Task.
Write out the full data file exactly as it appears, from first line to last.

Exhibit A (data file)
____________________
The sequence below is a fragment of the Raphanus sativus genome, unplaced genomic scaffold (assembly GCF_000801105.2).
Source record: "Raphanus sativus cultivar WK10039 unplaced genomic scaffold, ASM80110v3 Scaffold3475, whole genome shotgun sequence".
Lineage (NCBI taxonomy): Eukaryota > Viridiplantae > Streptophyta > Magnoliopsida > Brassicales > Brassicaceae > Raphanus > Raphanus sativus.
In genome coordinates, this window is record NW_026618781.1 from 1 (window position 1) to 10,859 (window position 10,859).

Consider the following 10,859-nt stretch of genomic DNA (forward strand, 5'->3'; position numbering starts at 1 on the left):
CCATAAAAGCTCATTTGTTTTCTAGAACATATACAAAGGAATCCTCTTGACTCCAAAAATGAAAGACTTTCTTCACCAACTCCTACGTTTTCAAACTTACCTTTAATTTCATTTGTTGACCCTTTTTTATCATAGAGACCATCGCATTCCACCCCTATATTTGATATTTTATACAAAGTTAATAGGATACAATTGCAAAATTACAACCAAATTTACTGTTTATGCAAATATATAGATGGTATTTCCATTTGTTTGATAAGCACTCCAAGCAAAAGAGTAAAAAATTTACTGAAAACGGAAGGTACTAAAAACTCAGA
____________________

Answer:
The sequence below is a fragment of the Raphanus sativus genome, unplaced genomic scaffold (assembly GCF_000801105.2).
Source record: "Raphanus sativus cultivar WK10039 unplaced genomic scaffold, ASM80110v3 Scaffold3475, whole genome shotgun sequence".
Lineage (NCBI taxonomy): Eukaryota > Viridiplantae > Streptophyta > Magnoliopsida > Brassicales > Brassicaceae > Raphanus > Raphanus sativus.
In genome coordinates, this window is record NW_026618781.1 from 1 (window position 1) to 10,859 (window position 10,859).

Consider the following 10,859-nt stretch of genomic DNA (forward strand, 5'->3'; position numbering starts at 1 on the left):
CCATAAAAGCTCATTTGTTTTCTAGAACATATACAAAGGAATCCTCTTGACTCCAAAAATGAAAGACTTTCTTCACCAACTCCTACGTTTTCAAACTTACCTTTAATTTCATTTGTTGACCCTTTTTTATCATAGAGACCATCGCATTCCACCCCTATATTTGATATTTTATACAAAGTTAATAGGATACAATTGCAAAATTACAACCAAATTTACTGTTTATGCAAATATATAGATGGTATTTCCATTTGTTTGATAAGCACTCCAAGCAAAAGAGTAAAAAATTTACTGAAAACGGAAGGTACTAAAAACTCAGA